Surgical indications in clinically symptomatic cases are mainly due to the lesion causing intracavitary obstruction, rhythmic disturbances, and for altered myocardial contractility. Complete surgical resection is the mainstay of treatment with no or minimal recurrence rates, and it carries a very good prognosis. However, at times, complete resection of the lesion is rather difficult due to the infiltrative margins and lack of clear circumscription. Because of this, all patients should be kept on long follow-up to see any evidence of recurrence. The present case after 2 years of follow-up revealed a residual lesion without any significant progression and clinical symptoms.

  Conclusion Top

HMCM is a rare nonneoplastic tumor and tumor-like lesion of the heart that can mimic various cardiac lesions and tumors. Clinical symptoms and radiological features are nondiagnostic as they render various differentials. Histopathological examination is the only way for a definitive diagnosis. Complete surgical excision with clear margins is the treatment of choice with an excellent prognosis and minimal recurrence rates.

Declaration of patient consent

The authors certify that they have obtained all appropriate patient consent forms. In the form the patient(s) has/have given his/her/their consent for his/her/their images and other clinical information to be reported in the journal. The patients understand that their names and initials will not be published and due efforts will be made to conceal their identity, but anonymity cannot be guaranteed.

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Conflicts of interest

There are no conflicts of interest.

  References Top

Tanimura A, Kato M, Morimatsu M. Cardiac hamartoma. A case report. Acta Pathol Jpn 1988;38:1481-4.  Back to cited text no. 1
Raffa GM, Malvindi PG, Settepani F, Melotti F, Monti L, Spaggiari P, et al. Hamartoma of mature cardiac myocytes in adults and young: Case report and literature review. Int J Cardiol 2013;163:e28-30.  Back to cited text no. 2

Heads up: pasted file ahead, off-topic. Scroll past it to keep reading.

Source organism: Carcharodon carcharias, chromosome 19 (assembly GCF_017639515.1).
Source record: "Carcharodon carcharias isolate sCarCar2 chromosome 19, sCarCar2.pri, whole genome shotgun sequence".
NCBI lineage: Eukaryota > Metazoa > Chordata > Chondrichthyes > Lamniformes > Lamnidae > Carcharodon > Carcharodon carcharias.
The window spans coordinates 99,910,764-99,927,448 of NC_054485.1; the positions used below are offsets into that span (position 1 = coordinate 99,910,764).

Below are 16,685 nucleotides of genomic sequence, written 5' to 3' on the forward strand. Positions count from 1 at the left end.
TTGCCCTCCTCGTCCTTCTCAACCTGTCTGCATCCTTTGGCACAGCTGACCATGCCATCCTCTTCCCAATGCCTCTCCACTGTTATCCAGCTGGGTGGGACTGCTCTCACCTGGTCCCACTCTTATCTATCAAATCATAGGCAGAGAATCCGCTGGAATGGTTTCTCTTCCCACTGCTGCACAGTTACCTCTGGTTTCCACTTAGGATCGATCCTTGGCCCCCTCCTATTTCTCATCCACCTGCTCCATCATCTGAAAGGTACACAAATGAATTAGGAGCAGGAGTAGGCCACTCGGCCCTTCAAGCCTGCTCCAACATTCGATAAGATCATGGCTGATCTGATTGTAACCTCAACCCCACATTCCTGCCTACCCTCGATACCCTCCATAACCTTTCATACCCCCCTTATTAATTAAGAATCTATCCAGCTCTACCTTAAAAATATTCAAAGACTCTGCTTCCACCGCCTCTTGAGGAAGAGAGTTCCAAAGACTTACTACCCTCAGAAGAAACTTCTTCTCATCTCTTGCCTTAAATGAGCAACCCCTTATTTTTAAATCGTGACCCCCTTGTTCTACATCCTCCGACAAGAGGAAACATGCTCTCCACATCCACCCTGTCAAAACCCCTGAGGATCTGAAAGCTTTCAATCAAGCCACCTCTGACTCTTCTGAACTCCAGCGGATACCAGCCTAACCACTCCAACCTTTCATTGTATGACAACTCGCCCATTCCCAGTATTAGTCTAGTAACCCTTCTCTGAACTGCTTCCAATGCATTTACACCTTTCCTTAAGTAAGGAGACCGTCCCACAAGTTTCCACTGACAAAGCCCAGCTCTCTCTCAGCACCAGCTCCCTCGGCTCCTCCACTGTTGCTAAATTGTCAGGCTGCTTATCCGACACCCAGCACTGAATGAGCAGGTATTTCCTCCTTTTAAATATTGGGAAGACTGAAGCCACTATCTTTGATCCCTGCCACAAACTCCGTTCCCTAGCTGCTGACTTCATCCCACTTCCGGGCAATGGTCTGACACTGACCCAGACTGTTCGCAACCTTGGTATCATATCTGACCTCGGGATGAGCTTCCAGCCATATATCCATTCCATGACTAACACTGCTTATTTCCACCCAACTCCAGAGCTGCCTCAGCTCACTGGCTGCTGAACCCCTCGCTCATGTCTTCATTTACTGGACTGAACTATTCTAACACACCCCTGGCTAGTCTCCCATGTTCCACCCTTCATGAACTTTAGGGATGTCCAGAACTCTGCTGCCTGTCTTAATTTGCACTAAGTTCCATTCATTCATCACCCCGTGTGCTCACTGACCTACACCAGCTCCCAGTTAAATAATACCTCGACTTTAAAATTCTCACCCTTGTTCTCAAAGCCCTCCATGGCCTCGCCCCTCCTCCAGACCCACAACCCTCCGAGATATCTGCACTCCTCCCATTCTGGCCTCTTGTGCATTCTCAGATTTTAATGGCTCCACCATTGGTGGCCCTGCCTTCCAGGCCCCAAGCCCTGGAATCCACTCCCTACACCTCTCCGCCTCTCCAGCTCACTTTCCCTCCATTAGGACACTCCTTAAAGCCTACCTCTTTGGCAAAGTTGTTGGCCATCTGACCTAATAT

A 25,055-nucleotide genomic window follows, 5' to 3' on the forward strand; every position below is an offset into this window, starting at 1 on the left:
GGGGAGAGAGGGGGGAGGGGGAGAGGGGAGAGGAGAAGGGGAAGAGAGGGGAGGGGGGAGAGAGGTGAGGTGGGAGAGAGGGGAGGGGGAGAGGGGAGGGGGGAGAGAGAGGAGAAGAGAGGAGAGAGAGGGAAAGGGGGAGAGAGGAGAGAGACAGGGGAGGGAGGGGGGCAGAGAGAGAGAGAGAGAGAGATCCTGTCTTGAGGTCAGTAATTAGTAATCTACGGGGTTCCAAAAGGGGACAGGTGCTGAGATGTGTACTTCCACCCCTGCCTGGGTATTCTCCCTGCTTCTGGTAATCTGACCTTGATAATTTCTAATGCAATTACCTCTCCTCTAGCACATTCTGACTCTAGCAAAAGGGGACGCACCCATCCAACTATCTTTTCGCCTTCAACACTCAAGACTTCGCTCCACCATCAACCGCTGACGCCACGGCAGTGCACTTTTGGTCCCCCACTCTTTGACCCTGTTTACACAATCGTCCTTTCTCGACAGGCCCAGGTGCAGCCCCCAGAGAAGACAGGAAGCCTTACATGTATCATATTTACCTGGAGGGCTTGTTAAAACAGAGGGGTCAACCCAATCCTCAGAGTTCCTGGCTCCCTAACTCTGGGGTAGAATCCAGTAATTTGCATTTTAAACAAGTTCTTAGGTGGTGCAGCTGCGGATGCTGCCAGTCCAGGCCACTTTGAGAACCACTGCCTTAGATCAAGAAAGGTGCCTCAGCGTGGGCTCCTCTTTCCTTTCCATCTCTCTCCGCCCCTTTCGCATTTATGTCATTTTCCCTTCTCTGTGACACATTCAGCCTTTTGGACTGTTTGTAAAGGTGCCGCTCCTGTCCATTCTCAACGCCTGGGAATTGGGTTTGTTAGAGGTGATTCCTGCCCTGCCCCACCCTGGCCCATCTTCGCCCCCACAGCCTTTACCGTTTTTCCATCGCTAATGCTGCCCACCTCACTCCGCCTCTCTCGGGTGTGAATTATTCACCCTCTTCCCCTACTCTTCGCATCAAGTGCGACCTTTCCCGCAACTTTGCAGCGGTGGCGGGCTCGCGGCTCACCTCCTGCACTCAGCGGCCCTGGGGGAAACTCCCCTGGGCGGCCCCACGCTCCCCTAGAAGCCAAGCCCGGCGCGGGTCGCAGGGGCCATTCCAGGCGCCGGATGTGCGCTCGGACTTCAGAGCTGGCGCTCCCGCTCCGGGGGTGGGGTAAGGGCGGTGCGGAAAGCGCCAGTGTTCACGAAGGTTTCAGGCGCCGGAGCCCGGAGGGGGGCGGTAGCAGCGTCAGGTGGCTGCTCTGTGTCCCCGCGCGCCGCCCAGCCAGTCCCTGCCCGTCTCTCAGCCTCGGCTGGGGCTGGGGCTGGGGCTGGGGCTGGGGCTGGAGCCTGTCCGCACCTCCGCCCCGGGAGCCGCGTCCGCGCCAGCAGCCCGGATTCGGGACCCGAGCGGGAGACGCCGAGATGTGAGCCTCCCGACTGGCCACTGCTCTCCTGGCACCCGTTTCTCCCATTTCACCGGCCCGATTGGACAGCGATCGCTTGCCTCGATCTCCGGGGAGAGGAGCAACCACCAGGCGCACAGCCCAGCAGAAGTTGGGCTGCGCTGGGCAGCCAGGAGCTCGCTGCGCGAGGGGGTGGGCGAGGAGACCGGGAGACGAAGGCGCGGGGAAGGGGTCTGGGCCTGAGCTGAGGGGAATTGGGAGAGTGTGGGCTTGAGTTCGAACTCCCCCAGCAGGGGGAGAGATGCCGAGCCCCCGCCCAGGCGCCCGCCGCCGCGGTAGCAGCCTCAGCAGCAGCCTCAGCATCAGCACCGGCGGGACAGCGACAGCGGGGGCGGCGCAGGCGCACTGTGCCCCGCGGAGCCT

Fazio G, Grassedonio E, Cracolici E, Novo G, Sutera L, Pipitone S, et al. Cardiovascular magnetic resonance characterization of a hamartoma in an asymptomatic child. Int J Cardiol 2009;132:e102-4.  Back to cited text no. 3
Raikhlina A, Torresb FS, Nguyenc ET. Cardiac hamartoma: Magnetic resonance and computed tomographic imaging. Eur J Radiol Extra 2011;78:85-8.  Back to cited text no. 4
Abuzaid AS, Gakhal M, Montgomery E, LaPoint R, Horn R, Banbury MK. Cardiac hamartoma: A diagnostic challenge. Cardiovasc Imaging Case Rep 2017;1:2.  Back to cited text no. 5
Fealey ME, Edwards WD, Miller DV, Menon SC, Dearani JA. Hamartomas of mature cardiac myocytes: Report of 7 new cases and review of literature. Hum Pathol 2008;39:1064-71.  Back to cited text no. 6
Dell'Amore A, Lanzanova G, Silenzi A, Lamarra M. Hamartoma of mature cardiac myocytes: Case report and review of the literature. Heart Lung Circ 2011;20:336-40.  Back to cited text no. 7
Gilman G, Wright RS, Glockner JF, Starrett RS, Hansen WH, Sinak LJ, et al. Ventricular septal hamartoma mimicking hypertrophic cardiomyopathy in a 41-year-old woman presenting with paroxysmal supraventricular tachycardia. J Am Soc Echocardiogr 2005;18:272-4.  Back to cited text no. 8
Shetty V, Kumar PH, Raj V, Ramaiah S, Madhuprakash SC. Right atrial hamartoma: A rare entity. Ind J Thorac Cardiovasc Surg 2017;33:241-3.  Back to cited text no. 9
Mustafa EM, Reibiero Ferreira VR, Sabino SB, Braile-Sternieri MC, Sestito RS, Leal JC, et al. Rare case of hamartoma mimicking fibroma and correlations with literature. J Clin Exp Cardiol 2017;8:1.  Back to cited text no. 10


  [Figure 1], [Figure 2], [Figure 3]